BE: There are passages in this piece that are about flow and lyricism, not many, but there are some. And particularly when you see Don perform, he has a lot of lyricism and flow. That’s our style. I prefer dance that has a lot of breath, a lot of free flow, momentum, a lot of expansive use of space, a lot of inner change within the body. But when I started to work with Amy and Melody, they come from such a different tradition, that isn’t really where they live. They live in a world of precision and clarity. So I thought, “Well, I’ll make a dance that shows some of the wonderful things that they do. Plus I’ll interject some of my lyrical style, so it fluctuates. The clarity of design and precision is fascinating. That’s unusual for me. I have made over 300 works over the years. Occasionally I’ve made something that has veered in that direction, but mostly not. This is an unusual piece. This is part one. My dear sister-in-law passed away in the middle of the creative process and I had to go out to Utah, so I didn’t get to finish the work. It’s going to be in two sections and in the second section, I’m going to enter and upset things a little bit. But I won’t be able to finish that for the March 19 performances. We are going to finish part 2 in April and May, and do this dance again in June at the Green Street Studios in Cambridge.
NC: So the other side of the coin is, how is this piece completely unlike anything you’ve ever made?
BE: (chuckles) Well, I think it’s the way they are so stunning and the way they move. Their quickness and their control is so stunning and I wouldn’t ordinarily put that in. I like to indulge in movement, to move freely and ride my breath and linger. At first I was going to ask them to go there with me. But then I became so fascinated with the way they interpreted the movement.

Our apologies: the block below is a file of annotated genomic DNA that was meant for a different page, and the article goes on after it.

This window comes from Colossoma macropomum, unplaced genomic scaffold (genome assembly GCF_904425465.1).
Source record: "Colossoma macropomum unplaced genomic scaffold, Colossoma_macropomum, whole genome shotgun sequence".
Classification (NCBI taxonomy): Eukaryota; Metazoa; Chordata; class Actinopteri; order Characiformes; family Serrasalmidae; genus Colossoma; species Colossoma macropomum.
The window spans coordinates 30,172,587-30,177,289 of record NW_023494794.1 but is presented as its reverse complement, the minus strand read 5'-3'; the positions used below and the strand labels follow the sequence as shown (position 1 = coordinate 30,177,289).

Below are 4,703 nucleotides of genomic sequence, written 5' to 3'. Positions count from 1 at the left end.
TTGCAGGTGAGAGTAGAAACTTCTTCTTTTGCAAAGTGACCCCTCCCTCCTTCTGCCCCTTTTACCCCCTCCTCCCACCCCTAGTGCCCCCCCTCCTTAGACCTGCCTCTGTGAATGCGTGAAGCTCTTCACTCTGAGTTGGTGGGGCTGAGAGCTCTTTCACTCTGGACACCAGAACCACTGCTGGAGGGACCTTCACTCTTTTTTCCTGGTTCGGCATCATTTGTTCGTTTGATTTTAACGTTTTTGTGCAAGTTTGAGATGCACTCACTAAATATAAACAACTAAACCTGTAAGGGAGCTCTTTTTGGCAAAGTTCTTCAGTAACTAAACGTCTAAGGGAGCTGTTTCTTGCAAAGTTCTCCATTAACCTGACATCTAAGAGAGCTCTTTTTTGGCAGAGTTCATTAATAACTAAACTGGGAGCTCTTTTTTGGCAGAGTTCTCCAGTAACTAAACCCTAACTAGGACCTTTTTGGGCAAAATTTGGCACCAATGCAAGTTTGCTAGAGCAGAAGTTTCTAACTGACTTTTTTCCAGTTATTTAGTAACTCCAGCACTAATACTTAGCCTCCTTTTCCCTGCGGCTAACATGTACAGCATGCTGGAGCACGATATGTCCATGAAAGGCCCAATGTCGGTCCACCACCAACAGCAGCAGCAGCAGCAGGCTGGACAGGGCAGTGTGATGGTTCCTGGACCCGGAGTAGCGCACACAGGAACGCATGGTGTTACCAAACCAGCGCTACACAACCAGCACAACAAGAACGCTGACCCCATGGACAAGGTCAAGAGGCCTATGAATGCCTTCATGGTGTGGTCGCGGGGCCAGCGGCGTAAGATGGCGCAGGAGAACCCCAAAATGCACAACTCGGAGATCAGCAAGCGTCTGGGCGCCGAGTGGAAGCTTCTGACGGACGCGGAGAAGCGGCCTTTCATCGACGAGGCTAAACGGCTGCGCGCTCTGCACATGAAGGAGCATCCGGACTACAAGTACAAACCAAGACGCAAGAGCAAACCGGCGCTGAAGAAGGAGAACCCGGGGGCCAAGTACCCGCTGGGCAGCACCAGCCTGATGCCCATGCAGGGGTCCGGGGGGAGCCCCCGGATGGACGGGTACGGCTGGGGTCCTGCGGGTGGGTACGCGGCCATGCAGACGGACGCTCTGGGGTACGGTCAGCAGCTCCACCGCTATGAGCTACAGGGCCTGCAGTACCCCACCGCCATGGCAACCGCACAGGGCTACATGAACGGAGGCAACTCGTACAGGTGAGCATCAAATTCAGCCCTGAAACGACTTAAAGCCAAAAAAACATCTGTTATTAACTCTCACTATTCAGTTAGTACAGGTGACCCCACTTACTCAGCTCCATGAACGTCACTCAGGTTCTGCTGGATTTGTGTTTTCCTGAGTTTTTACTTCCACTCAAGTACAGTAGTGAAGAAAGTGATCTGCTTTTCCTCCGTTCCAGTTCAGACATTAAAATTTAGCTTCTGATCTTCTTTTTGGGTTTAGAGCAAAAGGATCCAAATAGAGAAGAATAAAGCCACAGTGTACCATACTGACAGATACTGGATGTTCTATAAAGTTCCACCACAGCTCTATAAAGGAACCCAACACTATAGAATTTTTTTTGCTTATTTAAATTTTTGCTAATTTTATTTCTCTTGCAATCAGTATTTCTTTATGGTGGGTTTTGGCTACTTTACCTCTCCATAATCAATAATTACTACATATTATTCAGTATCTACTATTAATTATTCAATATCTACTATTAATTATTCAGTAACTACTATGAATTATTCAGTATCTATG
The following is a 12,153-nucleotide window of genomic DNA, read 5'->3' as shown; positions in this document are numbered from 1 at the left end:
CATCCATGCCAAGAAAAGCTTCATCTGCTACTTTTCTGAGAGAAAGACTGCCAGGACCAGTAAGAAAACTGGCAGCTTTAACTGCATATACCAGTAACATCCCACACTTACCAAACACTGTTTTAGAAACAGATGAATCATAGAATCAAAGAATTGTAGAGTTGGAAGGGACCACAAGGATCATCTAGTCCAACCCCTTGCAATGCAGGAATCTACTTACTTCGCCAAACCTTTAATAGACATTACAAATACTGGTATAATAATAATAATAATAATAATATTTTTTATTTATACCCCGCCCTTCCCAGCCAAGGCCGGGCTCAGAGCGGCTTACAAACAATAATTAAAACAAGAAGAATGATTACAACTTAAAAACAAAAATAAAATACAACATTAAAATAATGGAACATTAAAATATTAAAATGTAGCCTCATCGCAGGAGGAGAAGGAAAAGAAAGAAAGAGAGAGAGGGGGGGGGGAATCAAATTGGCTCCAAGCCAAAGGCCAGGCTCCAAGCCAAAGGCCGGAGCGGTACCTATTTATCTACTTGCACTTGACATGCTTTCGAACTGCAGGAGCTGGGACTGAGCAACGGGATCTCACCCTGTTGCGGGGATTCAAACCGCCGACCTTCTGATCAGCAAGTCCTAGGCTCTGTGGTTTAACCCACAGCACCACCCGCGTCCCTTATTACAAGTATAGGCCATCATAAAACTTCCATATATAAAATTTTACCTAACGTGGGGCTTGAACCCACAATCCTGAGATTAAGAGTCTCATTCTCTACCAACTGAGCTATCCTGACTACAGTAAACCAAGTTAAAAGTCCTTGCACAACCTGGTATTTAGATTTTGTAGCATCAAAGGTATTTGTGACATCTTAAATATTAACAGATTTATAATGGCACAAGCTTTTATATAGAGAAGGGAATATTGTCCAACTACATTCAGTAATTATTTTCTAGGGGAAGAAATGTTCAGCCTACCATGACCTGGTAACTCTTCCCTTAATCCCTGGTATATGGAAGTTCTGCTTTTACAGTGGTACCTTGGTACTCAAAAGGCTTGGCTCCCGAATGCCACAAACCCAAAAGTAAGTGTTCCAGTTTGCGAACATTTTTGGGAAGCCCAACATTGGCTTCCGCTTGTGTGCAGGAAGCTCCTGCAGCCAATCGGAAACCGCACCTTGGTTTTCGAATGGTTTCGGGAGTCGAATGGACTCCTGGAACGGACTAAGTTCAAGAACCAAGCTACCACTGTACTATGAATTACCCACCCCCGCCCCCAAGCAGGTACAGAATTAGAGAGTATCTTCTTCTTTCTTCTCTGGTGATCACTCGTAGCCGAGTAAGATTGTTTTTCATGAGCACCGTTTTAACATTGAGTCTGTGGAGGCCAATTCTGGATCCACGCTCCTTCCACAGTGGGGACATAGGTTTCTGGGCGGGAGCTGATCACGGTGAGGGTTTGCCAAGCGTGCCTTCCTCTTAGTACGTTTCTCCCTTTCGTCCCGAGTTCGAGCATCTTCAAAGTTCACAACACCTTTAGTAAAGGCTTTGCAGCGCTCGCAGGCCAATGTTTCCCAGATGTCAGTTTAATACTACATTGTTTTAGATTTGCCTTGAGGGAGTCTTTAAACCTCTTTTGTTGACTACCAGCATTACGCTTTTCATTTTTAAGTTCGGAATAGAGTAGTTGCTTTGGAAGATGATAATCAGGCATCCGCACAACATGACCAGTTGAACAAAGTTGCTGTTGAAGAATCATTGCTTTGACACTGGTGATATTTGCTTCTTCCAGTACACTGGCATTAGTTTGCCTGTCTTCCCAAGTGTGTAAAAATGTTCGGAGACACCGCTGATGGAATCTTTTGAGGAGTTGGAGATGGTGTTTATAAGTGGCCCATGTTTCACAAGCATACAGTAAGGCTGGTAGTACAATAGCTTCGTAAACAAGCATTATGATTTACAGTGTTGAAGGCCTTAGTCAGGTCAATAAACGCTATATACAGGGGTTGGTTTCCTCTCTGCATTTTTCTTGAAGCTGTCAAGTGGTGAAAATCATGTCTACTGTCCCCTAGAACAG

NC: So would you give them movement problems to solve and watch them attack it?
BE: No, I didn’t. First we were going to restage another piece, which is all about lyricism. The images float; there are angels romping and clouds tumbling and falling and ethereal beings. So I started to recreate that piece and then I couldn’t find the right music. I go through periods where I do lots of short works to one composer. I started making dances to Mendelssohn in December. The idea is I’ll make several short dances and then someday I’ll put them together and I’ll have this half an hour piece to Mendelssohn. Watching them interpret the other piece, seeing where they took it, which was so different from what I was giving them, I thought, “Well I’ll go with this new work instead.”